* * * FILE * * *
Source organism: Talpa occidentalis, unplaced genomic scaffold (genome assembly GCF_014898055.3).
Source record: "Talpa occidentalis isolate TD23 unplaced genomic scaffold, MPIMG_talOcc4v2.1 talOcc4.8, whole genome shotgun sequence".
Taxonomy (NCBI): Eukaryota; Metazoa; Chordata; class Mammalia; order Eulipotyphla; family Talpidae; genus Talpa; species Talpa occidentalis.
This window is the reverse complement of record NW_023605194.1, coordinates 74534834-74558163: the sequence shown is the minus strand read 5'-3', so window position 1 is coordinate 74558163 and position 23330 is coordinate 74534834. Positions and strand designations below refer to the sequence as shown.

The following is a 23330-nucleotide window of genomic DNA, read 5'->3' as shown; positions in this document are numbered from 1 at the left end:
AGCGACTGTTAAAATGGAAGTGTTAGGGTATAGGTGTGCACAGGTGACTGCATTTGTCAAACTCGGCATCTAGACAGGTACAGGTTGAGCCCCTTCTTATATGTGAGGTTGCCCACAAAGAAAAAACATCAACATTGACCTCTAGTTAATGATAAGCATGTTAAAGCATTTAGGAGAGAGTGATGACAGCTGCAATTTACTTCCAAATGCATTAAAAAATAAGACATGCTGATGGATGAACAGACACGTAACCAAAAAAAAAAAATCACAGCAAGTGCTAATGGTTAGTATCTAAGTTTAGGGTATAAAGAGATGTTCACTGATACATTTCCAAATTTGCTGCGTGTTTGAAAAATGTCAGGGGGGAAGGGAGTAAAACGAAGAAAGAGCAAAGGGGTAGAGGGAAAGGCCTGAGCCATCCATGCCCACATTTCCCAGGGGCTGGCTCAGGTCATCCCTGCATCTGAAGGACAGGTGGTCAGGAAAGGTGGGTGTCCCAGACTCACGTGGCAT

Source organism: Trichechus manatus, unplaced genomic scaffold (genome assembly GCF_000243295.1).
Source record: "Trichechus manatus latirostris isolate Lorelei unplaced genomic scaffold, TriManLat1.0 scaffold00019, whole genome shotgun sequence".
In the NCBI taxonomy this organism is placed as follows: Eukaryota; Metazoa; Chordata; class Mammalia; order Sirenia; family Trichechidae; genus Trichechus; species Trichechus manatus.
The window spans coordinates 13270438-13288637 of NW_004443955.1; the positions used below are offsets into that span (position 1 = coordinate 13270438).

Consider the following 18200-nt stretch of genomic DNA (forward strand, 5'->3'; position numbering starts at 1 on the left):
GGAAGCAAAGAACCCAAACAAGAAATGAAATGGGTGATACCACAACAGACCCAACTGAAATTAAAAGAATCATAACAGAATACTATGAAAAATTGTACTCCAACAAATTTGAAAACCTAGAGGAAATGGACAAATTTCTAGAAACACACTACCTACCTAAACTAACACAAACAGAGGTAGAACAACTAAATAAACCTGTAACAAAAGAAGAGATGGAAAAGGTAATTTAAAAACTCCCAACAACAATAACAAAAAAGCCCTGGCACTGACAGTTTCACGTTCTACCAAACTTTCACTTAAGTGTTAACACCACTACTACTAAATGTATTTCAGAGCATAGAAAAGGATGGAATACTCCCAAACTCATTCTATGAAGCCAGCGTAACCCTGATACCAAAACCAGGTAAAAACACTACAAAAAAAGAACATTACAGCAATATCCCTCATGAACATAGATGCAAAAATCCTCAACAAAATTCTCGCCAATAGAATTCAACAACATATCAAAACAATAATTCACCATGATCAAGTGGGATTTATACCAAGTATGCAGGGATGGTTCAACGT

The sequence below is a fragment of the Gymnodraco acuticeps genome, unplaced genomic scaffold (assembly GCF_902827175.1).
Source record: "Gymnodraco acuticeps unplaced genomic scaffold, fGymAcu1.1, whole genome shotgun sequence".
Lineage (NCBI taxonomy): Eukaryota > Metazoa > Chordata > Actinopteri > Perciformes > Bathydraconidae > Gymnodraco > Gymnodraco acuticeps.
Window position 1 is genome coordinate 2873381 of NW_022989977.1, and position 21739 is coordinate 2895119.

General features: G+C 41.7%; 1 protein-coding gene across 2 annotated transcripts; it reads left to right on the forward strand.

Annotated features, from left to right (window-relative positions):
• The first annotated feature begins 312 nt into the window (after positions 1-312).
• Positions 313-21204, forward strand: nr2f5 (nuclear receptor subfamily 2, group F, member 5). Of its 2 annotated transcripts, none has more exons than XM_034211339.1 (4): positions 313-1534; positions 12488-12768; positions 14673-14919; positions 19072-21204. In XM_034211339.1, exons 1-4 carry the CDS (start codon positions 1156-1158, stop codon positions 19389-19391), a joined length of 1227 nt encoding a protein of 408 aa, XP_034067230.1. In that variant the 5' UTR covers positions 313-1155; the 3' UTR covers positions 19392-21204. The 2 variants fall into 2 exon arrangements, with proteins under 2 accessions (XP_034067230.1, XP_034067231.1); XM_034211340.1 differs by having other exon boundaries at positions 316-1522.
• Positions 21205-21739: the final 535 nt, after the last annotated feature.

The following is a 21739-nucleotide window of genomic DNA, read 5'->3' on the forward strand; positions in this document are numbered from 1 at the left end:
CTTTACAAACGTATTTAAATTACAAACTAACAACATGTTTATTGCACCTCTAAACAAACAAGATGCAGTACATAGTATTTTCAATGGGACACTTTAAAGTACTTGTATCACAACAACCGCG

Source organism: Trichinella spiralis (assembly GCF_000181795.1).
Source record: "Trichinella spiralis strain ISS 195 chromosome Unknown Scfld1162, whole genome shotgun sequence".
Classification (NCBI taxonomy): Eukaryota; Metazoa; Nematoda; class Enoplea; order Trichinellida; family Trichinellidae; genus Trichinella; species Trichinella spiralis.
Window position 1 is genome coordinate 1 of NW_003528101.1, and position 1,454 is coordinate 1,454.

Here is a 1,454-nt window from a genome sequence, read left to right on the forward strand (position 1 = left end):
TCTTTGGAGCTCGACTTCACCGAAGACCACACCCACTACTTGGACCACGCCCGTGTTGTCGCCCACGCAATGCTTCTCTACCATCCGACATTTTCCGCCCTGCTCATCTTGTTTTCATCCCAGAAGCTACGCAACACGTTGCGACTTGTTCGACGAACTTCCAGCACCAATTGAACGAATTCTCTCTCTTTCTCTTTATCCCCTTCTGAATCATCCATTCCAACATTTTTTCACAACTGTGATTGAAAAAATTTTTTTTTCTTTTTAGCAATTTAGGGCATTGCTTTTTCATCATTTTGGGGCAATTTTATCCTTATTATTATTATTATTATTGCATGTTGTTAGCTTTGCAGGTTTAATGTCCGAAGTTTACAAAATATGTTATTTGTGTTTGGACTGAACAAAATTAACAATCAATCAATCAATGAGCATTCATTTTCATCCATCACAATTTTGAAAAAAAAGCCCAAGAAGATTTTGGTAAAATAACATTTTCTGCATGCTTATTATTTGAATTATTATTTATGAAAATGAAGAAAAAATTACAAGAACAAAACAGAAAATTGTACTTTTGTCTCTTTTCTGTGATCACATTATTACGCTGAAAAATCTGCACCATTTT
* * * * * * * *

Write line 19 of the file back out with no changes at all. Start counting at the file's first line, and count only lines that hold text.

• The first annotated feature begins 312 nt into the window (after positions 1-312).